How do I catch you up on the past week, PDD?
Last Thursday, I went to the reopening of the Tweed. Mayor Larson was there, exciting. Ken Bloom directs one of the most significant cultural resources in the region. Bill Payne‘s tenure as Dean of the School of Fine Arts at UMD made great things possible for the Tweed, too.
I snacked the cocktail meatballs with other folks … Kathy McTavish, Sheila Packa, Catherine Meier among Duluth art luminaries. It was a night to see and be seen. Which may be why I left after an hour. I love the art and I love these people, but I am being stretched a little thin.
Friday, I visited with Chris Godsey and Elias Mokole at the Red Herring for the Jazz Lounge of Darin Bergsven. Chris and Elias are among the most reflective teachers I know, and in being so, are among the most reflective men I know. I was surrounded by good music, the cool breeze (spring opens the garage doors at the Herring) and the best conversation.
Saturday, Tim Broman and I had our last dinner at the Old Country Buffet. The OCB has been with me since childhood, the last place I knew to serve meatloaf that reminded me of grandma. Absent its salad bar, my veggie consumption will fall. Only one human at a time on Saturday.
Sunday, I lounged at home until I went to Barnes and Noble to read the DNT. Stretched thin. No humans today.
Mondays, I usually run a game night at Rogue Robot. But not this week. But I will next week. We will meet at 5:30 at for dinner, then move at 7 to Rogue for (probably) “Student Bodies” and “Zobmondo.” Join us?
And last night, all the energy I saved up by avoiding people, I spent at the Depot for Singles Night, week three.
About seven people were returning — community building, I think.
There were ten tables, so the first 12 people dutifully sat at separate tables, refusing to interact. I moved to the center of the room and said: “We could all drink at home alone cheaper.” (This is true; the dollar beer had not arrived yet.) “Why not have a conversation?” One of the men replied “What is that?” and returned to his phone. A table full of young ladies nodded but said nothing. I went back to my table.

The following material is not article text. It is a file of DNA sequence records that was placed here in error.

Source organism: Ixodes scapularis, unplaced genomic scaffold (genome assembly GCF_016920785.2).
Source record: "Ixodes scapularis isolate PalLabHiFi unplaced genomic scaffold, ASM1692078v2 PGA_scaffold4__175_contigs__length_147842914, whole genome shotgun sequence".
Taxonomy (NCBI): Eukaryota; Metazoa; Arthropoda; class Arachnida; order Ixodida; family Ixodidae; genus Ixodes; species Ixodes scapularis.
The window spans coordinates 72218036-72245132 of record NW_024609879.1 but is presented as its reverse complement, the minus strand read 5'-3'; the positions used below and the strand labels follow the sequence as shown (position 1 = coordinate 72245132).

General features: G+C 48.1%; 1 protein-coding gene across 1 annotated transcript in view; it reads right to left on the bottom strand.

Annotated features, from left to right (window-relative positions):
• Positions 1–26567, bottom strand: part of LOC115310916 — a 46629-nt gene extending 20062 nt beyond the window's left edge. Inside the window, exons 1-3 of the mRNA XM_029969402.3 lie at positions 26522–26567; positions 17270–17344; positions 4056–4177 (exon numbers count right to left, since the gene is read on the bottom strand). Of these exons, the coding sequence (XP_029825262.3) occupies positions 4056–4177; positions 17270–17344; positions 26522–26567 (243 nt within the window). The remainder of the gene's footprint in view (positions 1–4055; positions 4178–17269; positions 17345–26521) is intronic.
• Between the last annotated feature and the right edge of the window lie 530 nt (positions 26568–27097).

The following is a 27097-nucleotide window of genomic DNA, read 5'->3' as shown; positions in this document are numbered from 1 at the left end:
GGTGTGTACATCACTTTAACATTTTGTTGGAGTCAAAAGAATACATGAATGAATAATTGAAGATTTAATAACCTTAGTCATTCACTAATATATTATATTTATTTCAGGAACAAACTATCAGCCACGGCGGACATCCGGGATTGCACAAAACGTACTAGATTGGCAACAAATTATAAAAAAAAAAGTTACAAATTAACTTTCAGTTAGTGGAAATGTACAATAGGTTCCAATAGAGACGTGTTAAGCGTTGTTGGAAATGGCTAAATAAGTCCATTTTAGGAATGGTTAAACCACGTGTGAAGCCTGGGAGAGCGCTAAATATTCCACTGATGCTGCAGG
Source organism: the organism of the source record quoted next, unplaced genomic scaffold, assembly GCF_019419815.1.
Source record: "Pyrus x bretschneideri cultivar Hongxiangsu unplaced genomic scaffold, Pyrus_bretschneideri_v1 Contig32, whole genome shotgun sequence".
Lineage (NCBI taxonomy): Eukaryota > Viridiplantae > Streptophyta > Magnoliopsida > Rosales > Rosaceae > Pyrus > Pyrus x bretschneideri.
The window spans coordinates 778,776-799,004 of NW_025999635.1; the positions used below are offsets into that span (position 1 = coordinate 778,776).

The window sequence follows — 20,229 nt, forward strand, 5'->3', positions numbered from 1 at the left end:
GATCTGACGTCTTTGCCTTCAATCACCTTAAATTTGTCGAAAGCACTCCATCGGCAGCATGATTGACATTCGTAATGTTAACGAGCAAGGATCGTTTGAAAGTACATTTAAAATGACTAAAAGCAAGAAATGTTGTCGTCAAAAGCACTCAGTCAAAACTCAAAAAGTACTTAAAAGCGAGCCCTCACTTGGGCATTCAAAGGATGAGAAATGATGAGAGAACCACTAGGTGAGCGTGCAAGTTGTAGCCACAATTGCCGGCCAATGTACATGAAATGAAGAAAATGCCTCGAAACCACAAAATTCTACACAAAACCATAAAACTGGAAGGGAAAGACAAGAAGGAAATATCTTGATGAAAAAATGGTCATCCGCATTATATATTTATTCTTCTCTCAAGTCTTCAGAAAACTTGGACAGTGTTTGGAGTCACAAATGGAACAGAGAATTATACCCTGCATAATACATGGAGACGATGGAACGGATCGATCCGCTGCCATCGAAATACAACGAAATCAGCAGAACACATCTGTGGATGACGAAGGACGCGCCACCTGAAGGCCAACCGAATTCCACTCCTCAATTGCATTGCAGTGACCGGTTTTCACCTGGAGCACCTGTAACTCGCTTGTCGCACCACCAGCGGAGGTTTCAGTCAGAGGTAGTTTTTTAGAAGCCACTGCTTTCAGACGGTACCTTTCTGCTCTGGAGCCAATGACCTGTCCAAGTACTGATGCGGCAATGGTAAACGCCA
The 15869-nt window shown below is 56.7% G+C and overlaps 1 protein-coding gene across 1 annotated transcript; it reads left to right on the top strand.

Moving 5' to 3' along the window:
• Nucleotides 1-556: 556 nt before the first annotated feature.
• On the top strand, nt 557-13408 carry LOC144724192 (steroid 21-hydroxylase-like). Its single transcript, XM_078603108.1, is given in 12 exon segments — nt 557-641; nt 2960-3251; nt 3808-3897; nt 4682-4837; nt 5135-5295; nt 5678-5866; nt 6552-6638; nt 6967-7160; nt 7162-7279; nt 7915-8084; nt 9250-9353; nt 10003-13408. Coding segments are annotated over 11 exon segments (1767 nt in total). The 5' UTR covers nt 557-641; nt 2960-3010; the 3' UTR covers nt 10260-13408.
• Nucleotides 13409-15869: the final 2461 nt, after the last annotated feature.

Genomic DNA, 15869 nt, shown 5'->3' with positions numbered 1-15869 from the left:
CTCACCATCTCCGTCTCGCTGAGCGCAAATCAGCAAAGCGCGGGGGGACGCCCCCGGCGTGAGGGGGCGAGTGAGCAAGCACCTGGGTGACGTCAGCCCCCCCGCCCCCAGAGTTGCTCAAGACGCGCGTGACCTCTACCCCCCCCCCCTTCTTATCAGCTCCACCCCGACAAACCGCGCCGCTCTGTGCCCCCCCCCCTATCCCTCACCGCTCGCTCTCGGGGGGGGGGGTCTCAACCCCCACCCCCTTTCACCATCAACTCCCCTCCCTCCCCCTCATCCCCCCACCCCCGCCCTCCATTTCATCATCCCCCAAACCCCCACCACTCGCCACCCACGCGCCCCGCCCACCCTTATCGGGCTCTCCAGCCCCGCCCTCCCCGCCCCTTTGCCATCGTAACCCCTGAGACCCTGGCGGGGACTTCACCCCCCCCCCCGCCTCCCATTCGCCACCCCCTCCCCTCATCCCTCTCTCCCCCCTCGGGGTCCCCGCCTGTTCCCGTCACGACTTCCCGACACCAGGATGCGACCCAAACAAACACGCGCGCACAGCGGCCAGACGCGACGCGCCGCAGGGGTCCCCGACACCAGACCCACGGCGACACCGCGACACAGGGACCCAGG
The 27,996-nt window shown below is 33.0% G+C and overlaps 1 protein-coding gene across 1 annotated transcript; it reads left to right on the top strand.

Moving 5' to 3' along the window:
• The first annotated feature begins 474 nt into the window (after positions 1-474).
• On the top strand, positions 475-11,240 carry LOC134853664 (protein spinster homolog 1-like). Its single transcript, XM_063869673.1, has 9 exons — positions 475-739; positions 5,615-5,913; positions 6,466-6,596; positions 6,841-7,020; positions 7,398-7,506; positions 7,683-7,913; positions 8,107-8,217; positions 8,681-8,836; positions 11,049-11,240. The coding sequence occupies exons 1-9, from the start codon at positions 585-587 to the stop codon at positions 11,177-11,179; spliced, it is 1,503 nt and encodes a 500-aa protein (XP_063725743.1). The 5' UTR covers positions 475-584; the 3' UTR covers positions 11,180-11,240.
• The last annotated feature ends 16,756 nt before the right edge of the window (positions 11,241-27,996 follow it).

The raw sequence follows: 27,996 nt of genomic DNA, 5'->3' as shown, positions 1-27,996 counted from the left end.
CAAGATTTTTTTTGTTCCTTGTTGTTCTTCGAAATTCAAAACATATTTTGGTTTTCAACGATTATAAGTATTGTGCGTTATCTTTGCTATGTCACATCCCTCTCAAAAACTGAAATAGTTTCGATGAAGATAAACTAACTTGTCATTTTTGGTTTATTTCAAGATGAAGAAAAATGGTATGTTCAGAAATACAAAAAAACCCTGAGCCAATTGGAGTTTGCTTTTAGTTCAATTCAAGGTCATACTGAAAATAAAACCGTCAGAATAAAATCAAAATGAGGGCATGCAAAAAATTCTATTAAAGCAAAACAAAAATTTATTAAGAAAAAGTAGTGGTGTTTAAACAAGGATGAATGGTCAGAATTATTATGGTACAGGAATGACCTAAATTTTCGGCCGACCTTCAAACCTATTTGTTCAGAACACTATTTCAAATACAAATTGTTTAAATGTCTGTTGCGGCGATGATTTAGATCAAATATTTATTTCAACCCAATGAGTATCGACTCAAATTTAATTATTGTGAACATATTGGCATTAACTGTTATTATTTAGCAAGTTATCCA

A few minutes later, two ladies arrived, and I am glad they did. I walked over and told my story of woe, and I asked whether I could place my drink on their table and chat. I reached into my pocket and pulled out eight Storycubes and asked whether they had ever used them.
You roll the cubes, pick four, and tell a story. While the stories are fiction, you can learn something about the person — about the person who was stung by a bee on her eardrum, for example, as a child. About the person who is a member of Lake Superior Writers but who was anxious about making up a story on the spot.
The sound of dice rolling caught a few people’s attention. Others, I just pointed to and said: “come over and roll a story with us.” (No one knows what I am talking about when I say “roll a story.” Most of the time, they walk over because they don’t understand what I am asking. Whatever works.)
I’m grateful to the ladies for being willing to take the storycubes risk. Once the dice rolled, it was easy to bring four others over to play, too. And then we had not awkward silence, but a mixer, with an IT guy, a veteran, a writer/DECC worker, and two folks in medical insurance type stuff, alongside the professor with the pocket full of dice. With the right crowd, and this table became the right crowd, even my Rock Paper Scissors dice were fun.
The pizza and potstickers arrived, with some tomato skewers and noodle salad. I used that as a moment to move to another table, to introduce the story cubes to a truck driver and a county bridge worker. I was excited because another person took the leap to walk over and join us. So did two more ladies, and we became the favorite table of the DJ. (The event is sponsored by DJ Trivia.) The DJ is an on-air personality on KQ92, I think, a sponsor of the event.